League Two

Salary cap
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League One, League Two clubs vote to introduce salary cap

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Clubs in League One and League Two have voted to introduce a salary cap, “effectively immediately.”

[ MORE: Reports: Arsenal nearing agreement on new Aubameyang contract ]

Under the agreed proposal, clubs in England’s third tier, League One, will be allowed to spend up to $3.25 million (£2.5 million) per season on player salaries, while League Two sides will be limited at $2 million (£1.5 million).

The salary cap is, at least in theory, expected to create greater sustainability for lower-division clubs after a number of sides recently relegated from the Premier League and/or the Championship have endured great financial hardship and, in some cases, received hefty punishments for failing to maintain certain financial standards.

According to Sky Sports, discussions about a potential salary cap began back in March, prior to the shutdown, and canceling of the remainder, of the League One and League Two seasons due to COVID-19.

When calculating total salary spending, the salary cap will include not only weekly wages paid to players, but also bonuses, agent fees and image rights, among other mechanisms by which clubs have spent and — again, in far too many cases — lost hundreds of thousands, if not millions, of dollars in recent years.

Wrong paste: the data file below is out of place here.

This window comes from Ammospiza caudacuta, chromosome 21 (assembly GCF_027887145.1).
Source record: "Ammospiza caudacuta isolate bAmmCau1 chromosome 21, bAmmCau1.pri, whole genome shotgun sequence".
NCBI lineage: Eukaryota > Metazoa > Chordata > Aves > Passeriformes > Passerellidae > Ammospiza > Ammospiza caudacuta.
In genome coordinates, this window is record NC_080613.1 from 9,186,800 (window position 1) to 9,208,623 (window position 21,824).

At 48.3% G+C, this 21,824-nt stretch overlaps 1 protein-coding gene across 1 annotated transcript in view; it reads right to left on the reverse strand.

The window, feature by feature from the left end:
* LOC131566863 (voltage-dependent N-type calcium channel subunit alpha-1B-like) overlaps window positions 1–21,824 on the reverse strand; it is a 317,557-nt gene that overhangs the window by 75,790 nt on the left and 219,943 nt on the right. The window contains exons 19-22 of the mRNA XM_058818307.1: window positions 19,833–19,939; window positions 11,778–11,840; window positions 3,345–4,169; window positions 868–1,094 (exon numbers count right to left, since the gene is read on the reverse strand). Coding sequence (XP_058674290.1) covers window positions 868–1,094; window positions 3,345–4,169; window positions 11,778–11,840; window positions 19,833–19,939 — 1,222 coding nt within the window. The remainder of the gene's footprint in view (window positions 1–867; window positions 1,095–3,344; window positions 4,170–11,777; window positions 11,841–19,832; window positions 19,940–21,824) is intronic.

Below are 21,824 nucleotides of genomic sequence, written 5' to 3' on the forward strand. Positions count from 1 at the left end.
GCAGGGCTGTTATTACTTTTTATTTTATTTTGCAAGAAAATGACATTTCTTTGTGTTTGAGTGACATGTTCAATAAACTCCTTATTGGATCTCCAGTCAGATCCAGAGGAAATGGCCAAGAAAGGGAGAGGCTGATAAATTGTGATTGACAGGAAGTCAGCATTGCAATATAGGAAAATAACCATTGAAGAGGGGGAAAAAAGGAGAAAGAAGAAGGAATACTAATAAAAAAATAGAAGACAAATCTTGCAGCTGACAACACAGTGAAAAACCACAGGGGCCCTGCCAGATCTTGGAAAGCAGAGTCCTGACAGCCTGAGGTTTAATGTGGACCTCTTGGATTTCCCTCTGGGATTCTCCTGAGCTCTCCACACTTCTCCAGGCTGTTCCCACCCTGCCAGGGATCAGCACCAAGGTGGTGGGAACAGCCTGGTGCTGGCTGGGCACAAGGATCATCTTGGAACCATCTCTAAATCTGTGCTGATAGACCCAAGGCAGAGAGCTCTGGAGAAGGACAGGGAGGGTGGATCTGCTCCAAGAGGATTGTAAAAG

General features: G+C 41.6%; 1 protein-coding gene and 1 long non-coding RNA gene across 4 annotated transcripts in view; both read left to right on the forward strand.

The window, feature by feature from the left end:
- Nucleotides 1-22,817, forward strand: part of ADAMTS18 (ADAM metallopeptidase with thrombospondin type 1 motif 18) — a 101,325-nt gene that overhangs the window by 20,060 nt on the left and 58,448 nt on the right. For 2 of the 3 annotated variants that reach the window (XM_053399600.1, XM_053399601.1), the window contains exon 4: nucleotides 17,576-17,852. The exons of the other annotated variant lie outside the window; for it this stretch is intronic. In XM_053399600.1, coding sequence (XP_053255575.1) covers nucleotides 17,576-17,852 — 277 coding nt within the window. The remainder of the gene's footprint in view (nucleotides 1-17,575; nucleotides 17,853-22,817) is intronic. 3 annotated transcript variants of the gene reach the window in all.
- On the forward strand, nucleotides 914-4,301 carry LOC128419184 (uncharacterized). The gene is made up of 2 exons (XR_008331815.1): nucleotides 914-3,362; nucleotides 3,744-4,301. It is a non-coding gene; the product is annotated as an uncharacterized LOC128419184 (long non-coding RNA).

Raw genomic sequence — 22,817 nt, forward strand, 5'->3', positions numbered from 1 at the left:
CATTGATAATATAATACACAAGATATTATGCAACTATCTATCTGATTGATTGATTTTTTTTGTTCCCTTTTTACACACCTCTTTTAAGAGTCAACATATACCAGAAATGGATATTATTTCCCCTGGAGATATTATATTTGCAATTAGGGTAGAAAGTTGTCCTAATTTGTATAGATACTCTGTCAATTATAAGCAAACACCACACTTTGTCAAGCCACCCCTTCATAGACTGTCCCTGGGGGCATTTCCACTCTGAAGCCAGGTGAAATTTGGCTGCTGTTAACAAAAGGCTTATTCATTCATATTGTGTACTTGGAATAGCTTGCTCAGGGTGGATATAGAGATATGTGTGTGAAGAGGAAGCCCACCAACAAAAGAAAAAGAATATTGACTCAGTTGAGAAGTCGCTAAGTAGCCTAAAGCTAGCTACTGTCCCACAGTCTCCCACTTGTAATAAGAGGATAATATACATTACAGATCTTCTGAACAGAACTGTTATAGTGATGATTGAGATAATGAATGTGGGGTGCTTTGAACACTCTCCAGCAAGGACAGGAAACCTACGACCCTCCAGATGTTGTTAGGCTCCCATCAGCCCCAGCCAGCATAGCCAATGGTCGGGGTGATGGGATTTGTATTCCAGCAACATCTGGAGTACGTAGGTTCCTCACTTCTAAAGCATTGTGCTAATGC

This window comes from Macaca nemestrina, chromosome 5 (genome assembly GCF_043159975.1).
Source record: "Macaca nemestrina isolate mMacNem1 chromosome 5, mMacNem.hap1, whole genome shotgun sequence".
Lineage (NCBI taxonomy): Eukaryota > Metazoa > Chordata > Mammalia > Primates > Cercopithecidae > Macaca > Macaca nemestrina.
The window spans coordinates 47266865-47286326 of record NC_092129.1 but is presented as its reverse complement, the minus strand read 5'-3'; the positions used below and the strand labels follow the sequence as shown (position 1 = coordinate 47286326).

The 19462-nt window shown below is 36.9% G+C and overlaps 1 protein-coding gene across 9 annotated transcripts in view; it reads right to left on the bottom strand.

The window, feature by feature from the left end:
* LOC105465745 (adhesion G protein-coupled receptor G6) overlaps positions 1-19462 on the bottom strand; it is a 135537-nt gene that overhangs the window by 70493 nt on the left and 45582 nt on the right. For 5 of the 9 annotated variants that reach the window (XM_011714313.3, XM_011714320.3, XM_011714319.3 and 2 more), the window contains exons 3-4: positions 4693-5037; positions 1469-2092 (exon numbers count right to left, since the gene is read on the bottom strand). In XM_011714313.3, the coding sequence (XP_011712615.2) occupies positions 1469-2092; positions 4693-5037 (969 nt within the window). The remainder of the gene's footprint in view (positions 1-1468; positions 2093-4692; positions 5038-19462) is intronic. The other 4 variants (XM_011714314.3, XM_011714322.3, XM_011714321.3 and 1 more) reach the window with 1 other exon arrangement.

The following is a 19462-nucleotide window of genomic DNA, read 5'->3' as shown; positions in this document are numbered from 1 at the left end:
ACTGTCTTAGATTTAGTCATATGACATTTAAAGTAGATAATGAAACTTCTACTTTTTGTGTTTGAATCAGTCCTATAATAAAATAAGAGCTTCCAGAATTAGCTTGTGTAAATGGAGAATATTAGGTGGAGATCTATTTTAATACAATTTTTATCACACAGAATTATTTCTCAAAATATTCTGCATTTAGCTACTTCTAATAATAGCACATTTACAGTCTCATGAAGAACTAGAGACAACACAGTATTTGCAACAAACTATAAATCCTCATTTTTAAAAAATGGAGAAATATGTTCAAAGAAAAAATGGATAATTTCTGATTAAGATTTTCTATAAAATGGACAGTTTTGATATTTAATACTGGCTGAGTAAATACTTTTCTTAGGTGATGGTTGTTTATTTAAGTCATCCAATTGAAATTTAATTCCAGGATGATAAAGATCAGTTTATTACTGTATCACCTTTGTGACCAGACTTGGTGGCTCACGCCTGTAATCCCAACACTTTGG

Per the English Football League, “any contract entered into on or prior to today’s vote will be capped at an agreed divisional average until that contract expires,” meaning clubs will not be forced to immediately shed contracts in order to comply with the newly implemented rule.

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From the EFL’s statement, which can be read in full here, released shortly after the vote:

“The term ‘salary cap’ is an emotive one, creating the impression of a restrictive measure but we are clear in our view that this is neither the objective nor the likely effect of these changes to EFL Regulations. The financial impact of COVID-19 will be profound for EFL Clubs and today’s vote will help ensure Clubs cannot extend themselves to the point that could cause financial instability.

“Over the last two weeks the discussions amongst Clubs in both Leagues One and Two have been healthy and constructive, allowing us to reach a clear consensus today and I am pleased that the Clubs have determined to adopt the new approach. We will now work with all Clubs, the PFA and, where appropriate, other stakeholders to implement the new rules and continue our efforts to bring long-term sustainability to the EFL.

WATCH: Ex-Arsenal man Bramall scores excellent free kick

Colchester United playoff recap
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Oh, the physics!

Colchester United has a 1-0 lead after the first leg of its League Two playoff tie with Exeter City on Cohen Bramall’s aesthetically-pleasing free kick at Colchester Community Stadium on Thursday.